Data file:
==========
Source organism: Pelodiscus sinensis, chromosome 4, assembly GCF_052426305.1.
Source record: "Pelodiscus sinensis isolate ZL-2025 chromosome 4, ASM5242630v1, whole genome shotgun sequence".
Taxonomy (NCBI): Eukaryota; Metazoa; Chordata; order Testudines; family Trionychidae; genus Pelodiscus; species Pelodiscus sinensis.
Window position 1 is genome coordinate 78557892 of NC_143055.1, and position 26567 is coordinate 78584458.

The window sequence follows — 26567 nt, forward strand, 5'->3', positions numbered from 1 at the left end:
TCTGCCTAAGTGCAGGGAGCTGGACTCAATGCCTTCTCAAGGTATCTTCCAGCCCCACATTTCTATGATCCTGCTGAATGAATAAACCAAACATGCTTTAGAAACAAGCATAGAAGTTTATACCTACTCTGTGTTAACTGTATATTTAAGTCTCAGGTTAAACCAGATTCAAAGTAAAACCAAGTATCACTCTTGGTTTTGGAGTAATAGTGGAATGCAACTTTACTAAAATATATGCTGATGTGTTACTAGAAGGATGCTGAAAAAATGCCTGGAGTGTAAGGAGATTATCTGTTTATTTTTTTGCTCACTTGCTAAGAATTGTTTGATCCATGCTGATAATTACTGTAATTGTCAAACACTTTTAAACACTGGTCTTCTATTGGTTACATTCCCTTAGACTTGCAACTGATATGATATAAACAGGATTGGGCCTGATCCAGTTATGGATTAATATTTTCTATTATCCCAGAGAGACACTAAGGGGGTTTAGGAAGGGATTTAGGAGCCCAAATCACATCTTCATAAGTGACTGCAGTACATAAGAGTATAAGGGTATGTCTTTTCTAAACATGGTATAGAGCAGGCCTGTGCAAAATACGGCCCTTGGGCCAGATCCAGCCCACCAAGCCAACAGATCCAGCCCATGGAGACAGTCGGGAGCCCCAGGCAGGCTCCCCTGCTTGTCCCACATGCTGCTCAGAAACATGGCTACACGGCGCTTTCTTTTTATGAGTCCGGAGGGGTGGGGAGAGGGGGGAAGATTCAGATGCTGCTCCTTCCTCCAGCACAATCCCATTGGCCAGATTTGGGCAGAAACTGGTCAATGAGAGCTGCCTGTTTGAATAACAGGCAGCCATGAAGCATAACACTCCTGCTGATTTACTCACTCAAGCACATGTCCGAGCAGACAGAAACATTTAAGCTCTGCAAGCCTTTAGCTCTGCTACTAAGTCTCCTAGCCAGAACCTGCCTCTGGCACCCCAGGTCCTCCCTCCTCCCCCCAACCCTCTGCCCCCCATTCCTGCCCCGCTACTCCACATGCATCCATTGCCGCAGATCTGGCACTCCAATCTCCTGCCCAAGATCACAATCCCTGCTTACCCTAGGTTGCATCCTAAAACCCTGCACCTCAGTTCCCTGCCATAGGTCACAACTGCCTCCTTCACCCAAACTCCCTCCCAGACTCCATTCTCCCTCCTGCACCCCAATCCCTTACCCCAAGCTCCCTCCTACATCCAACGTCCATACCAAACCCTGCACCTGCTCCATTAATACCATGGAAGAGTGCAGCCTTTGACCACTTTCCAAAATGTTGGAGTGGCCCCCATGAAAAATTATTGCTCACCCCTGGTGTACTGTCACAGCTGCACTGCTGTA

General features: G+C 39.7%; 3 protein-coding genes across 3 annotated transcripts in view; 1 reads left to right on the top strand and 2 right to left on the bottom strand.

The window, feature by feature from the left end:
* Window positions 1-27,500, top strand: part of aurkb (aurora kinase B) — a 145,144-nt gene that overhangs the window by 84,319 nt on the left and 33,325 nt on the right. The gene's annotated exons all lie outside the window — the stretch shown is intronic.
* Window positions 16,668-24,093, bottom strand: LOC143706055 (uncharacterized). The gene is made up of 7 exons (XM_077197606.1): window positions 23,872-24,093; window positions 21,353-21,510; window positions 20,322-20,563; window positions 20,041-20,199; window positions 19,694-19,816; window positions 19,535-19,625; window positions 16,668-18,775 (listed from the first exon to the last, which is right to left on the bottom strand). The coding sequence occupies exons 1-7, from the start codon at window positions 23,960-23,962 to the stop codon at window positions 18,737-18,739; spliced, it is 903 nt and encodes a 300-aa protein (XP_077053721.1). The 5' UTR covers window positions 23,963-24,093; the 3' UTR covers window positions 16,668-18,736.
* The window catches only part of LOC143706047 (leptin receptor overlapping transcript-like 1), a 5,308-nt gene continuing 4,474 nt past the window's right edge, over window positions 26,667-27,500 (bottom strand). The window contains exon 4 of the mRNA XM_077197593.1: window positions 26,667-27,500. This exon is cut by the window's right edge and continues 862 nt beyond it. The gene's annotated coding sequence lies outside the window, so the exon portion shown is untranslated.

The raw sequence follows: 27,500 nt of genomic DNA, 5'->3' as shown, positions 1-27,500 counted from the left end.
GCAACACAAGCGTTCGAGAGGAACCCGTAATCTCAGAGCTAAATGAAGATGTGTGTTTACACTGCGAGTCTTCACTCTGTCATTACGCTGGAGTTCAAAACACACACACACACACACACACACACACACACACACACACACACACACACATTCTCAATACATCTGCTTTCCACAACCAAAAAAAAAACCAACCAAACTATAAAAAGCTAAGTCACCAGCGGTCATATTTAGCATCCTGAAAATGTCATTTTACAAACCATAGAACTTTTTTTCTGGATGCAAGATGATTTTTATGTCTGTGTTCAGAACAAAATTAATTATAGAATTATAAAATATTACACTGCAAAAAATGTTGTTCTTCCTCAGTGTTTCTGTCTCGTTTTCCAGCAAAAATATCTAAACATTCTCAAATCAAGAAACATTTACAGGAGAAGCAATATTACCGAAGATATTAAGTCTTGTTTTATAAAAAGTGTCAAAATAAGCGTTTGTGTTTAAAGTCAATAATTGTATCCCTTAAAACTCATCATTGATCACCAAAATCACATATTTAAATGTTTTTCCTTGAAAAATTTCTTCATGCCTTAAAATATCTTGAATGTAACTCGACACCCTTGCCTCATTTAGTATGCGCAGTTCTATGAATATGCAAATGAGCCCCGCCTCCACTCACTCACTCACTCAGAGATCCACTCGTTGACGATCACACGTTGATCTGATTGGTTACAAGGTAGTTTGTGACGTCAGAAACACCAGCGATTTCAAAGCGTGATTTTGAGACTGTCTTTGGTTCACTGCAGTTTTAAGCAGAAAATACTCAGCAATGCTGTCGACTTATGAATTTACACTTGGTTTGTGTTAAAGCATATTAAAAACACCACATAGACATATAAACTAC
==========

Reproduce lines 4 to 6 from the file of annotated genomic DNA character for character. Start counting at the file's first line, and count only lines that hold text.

Window position 1 is genome coordinate 78557892 of NC_143055.1, and position 26567 is coordinate 78584458.

The window sequence follows — 26567 nt, forward strand, 5'->3', positions numbered from 1 at the left end:
TCTGCCTAAGTGCAGGGAGCTGGACTCAATGCCTTCTCAAGGTATCTTCCAGCCCCACATTTCTATGATCCTGCTGAATGAATAAACCAAACATGCTTTAGAAACAAGCATAGAAGTTTATACCTACTCTGTGTTAACTGTATATTTAAGTCTCAGGTTAAACCAGATTCAAAGTAAAACCAAGTATCACTCTTGGTTTTGGAGTAATAGTGGAATGCAACTTTACTAAAATATATGCTGATGTGTTACTAGAAGGATGCTGAAAAAATGCCTGGAGTGTAAGGAGATTATCTGTTTATTTTTTTGCTCACTTGCTAAGAATTGTTTGATCCATGCTGATAATTACTGTAATTGTCAAACACTTTTAAACACTGGTCTTCTATTGGTTACATTCCCTTAGACTTGCAACTGATATGATATAAACAGGATTGGGCCTGATCCAGTTATGGATTAATATTTTCTATTATCCCAGAGAGACACTAAGGGGGTTTAGGAAGGGATTTAGGAGCCCAAATCACATCTTCATAAGTGACTGCAGTACATAAGAGTATAAGGGTATGTCTTTTCTAAACATGGTATAGAGCAGGCCTGTGCAAAATACGGCCCTTGGGCCAGATCCAGCCCACCAAGCCAACAGATCCAGCCCATGGAGACAGTCGGGAGCCCCAGGCAGGCTCCCCTGCTTGTCCCACATGCTGCTCAGAAACATGGCTACACGGCGCTTTCTTTTTATGAGTCCGGAGGGGTGGGGAGAGGGGGGAAGATTCAGATGCTGCTCCTTCCTCCAGCACAATCCCATTGGCCAGATTTGGGCAGAAACTGGTCAATGAGAGCTGCCTGTTTGAATAACAGGCAGCCATGAAGCATAACACTCCTGCTGATTTACTCACTCAAGCACATGTCCGAGCAGACAGAAACATTTAAGCTCTGCAAGCCTTTAGCTCTGCTACTAAGTCTCCTAGCCAGAACCTGCCTCTGGCACCCCAGGTCCTCCCTCCTCCCCCCAACCCTCTGCCCCCCATTCCTGCCCCGCTACTCCACATGCATCCATTGCCGCAGATCTGGCACTCCAATCTCCTGCCCAAGATCACAATCCCTGCTTACCCTAGGTTGCATCCTAAAACCCTGCACCTCAGTTCCCTGCCATAGGTCACAACTGCCTCCTTCACCCAAACTCCCTCCCAGACTCCATTCTCCCTCCTGCACCCCAATCCCTTACCCCAAGCTCCCTCCTACATCCAACGTCCATACCAAACCCTGCACCTGCTCCATTAATACCATGGAAGAGTGCAGCCTTTGACCACTTTCCAAAATGTTGGAGTGGCCCCCATGAAAAATTATTGCTCACCCCTGGTGTACTGTCACAGCTGCACTGCTGTA